This morning we heard the unfortunate news from the Environmental Protection Agency that there are significant risks to the environment throughout the country. We have been made aware now that there are particular identifiable aspects that are causing damage to the environment and to water quality in particular. One of the references made by the chief executive, Laura Burke, on RTÉ's "Morning Ireland" programme this morning was to the discharge of untreated sewage into rivers and waterways throughout the country. This is an issue that really has to be addressed and which is particularly close to my heart, because in Dún Laoghaire, there is a pumping station on the west pier of the harbour, which removes the waste from the broader south Dublin area and pumps it into the treatment plant at Poolbeg. In the ordinary course of events, it works very efficiently and removes it but if there is a high rainfall event, that pumping system becomes overwhelmed. Because of a Victorian sewer system, the run-offs from the streets and gardens etc. go into the same courses as the sewage. This means the attenuation tanks at the west pier cannot cope with it, with the result that if there is a very heavy rainfall event, there is an overflow of untreated sewage into Dublin Bay. Dublin Bay is a UNESCO biosphere, a special area of conservation and a tremendously important recreational amenity for all people in Dublin, including those in Dún Laoghaire. In recent times we have seen an increase in the incidences of bathing water bans and overflows into Dublin Bay at Seapoint and the west pier, which are unacceptable. We need to provide funding to rehabilitate the sewage system in the Dún Laoghaire and Rathdown areas to ensure that when there is rainfall, the associated run-off water is separated and put directly and safely into the sea, rather than putting it into a sewage system unnecessarily, resulting in damage to the water quality in Dublin Bay and the environment.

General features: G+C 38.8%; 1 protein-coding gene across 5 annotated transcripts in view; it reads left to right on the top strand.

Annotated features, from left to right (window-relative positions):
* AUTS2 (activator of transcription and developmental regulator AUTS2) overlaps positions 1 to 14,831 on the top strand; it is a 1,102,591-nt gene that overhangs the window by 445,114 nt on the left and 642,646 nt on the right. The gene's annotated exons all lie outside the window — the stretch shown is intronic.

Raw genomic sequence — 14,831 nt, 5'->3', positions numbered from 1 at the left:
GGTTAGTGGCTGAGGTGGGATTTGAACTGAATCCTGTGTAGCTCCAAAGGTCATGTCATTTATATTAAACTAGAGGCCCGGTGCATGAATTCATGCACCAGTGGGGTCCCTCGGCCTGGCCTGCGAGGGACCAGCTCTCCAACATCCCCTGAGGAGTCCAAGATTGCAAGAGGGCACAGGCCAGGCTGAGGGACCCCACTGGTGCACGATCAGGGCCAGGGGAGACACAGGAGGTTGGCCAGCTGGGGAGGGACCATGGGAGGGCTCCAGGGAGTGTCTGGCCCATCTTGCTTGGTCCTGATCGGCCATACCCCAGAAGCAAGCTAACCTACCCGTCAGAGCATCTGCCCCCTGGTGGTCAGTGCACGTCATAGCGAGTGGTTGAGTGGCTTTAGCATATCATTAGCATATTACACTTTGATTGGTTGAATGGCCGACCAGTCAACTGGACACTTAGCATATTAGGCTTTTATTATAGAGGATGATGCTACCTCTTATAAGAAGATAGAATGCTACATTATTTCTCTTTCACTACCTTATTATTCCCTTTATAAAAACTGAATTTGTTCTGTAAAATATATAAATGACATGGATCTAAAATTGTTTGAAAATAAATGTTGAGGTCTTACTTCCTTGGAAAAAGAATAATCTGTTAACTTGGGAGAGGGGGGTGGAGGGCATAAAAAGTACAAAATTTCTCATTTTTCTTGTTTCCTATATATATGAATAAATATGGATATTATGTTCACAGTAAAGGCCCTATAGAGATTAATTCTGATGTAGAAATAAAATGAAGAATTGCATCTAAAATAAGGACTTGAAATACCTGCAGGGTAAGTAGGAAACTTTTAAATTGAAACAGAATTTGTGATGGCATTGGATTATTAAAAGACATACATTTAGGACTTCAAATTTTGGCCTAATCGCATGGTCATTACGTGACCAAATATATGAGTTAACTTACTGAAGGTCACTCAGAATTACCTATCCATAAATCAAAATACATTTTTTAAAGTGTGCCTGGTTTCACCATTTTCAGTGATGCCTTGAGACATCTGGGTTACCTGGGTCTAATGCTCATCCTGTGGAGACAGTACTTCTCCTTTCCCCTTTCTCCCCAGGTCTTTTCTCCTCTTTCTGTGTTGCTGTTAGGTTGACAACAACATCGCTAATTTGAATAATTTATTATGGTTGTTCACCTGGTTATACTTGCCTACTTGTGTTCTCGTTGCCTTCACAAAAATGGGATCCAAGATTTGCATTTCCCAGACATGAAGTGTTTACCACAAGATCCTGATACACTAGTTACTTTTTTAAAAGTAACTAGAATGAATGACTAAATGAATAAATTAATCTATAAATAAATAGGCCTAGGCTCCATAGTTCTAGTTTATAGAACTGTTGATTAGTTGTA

Everyone in the country is eagerly looking forward to the easing of level 5 restrictions next week, the reopening of retail and the return of many aspects of normal life as we know it. The Irish people deserve great credit for the huge effort and sacrifice that they have put in, and thankfully we are seeing the results of this, with the figures falling day by day. However, I have been intrigued recently with the debate around the wearing of face masks as opposed to face shields or visors. Many people out there are confused as to which is the best option. The wearing of visors is particularly commonplace in the hospitality sector, and indeed across many other sectors including offices etc. Some people have contacted me to seek guidance on which is the best face covering to wear. There has perhaps been a lack of guidance from NPHET and the HSE on this issue. It is timely, as we prepare for the reopening of as many aspects of our society as possible next week, that NPHET and the HSE provide clear guidance on the wearing of visors as opposed to face masks. Irish people, by and large, like to do the best thing all the time and it is important that there is no confusion out there. If visors are not as effective in ensuring the safety of those wearing them and those around them, then clear advice should be given in that regard.